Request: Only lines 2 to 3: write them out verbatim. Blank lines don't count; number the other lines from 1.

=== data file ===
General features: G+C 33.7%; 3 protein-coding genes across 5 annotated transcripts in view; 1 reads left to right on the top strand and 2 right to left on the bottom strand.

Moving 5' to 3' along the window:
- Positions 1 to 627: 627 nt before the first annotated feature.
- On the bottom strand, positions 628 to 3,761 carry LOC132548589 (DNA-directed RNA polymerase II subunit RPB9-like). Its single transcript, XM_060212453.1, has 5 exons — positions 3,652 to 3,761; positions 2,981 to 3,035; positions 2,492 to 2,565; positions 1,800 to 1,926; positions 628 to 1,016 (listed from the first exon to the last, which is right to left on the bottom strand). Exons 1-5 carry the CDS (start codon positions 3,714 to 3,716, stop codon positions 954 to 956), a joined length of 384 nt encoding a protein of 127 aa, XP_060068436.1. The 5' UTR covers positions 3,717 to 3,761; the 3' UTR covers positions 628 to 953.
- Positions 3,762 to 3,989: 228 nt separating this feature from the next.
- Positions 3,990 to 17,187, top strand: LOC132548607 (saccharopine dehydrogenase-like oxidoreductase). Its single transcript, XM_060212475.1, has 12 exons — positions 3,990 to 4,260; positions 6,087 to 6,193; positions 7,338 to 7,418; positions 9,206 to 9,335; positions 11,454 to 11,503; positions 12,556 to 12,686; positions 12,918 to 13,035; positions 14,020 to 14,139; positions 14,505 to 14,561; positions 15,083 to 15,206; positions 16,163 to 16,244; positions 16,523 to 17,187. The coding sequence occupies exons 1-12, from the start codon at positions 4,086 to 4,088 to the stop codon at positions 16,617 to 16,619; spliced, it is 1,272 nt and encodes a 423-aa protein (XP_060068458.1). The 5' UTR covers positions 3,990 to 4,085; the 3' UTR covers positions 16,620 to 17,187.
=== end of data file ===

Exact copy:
Moving 5' to 3' along the window:
- Positions 1 to 627: 627 nt before the first annotated feature.